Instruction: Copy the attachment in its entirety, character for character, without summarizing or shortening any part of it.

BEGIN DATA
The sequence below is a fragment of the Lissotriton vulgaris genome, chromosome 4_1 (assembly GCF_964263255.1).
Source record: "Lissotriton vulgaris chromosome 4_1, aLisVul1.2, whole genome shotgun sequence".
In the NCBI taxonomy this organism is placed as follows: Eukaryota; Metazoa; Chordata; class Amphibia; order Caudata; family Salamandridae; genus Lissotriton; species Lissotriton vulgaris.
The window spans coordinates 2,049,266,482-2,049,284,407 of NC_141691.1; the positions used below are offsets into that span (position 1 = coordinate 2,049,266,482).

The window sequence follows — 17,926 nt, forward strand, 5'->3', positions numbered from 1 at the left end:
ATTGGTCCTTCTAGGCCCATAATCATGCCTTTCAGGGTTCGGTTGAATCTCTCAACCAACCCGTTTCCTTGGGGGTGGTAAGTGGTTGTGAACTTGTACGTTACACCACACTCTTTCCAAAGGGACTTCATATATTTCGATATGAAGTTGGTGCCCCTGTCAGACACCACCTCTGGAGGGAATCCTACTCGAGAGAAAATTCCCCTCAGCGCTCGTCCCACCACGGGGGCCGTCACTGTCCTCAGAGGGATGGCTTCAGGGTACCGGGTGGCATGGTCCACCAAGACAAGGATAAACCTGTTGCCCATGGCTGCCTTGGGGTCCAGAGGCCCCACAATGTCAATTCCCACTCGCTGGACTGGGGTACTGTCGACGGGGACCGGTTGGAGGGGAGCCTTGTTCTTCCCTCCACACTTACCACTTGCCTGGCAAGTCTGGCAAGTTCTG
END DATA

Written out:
The sequence below is a fragment of the Lissotriton vulgaris genome, chromosome 4_1 (assembly GCF_964263255.1).
Source record: "Lissotriton vulgaris chromosome 4_1, aLisVul1.2, whole genome shotgun sequence".
In the NCBI taxonomy this organism is placed as follows: Eukaryota; Metazoa; Chordata; class Amphibia; order Caudata; family Salamandridae; genus Lissotriton; species Lissotriton vulgaris.
The window spans coordinates 2,049,266,482-2,049,284,407 of NC_141691.1; the positions used below are offsets into that span (position 1 = coordinate 2,049,266,482).

The window sequence follows — 17,926 nt, forward strand, 5'->3', positions numbered from 1 at the left end:
ATTGGTCCTTCTAGGCCCATAATCATGCCTTTCAGGGTTCGGTTGAATCTCTCAACCAACCCGTTTCCTTGGGGGTGGTAAGTGGTTGTGAACTTGTACGTTACACCACACTCTTTCCAAAGGGACTTCATATATTTCGATATGAAGTTGGTGCCCCTGTCAGACACCACCTCTGGAGGGAATCCTACTCGAGAGAAAATTCCCCTCAGCGCTCGTCCCACCACGGGGGCCGTCACTGTCCTCAGAGGGATGGCTTCAGGGTACCGGGTGGCATGGTCCACCAAGACAAGGATAAACCTGTTGCCCATGGCTGCCTTGGGGTCCAGAGGCCCCACAATGTCAATTCCCACTCGCTGGACTGGGGTACTGTCGACGGGGACCGGTTGGAGGGGAGCCTTGTTCTTCCCTCCACACTTACCACTTGCCTGGCAAGTCTGGCAAGTTCTG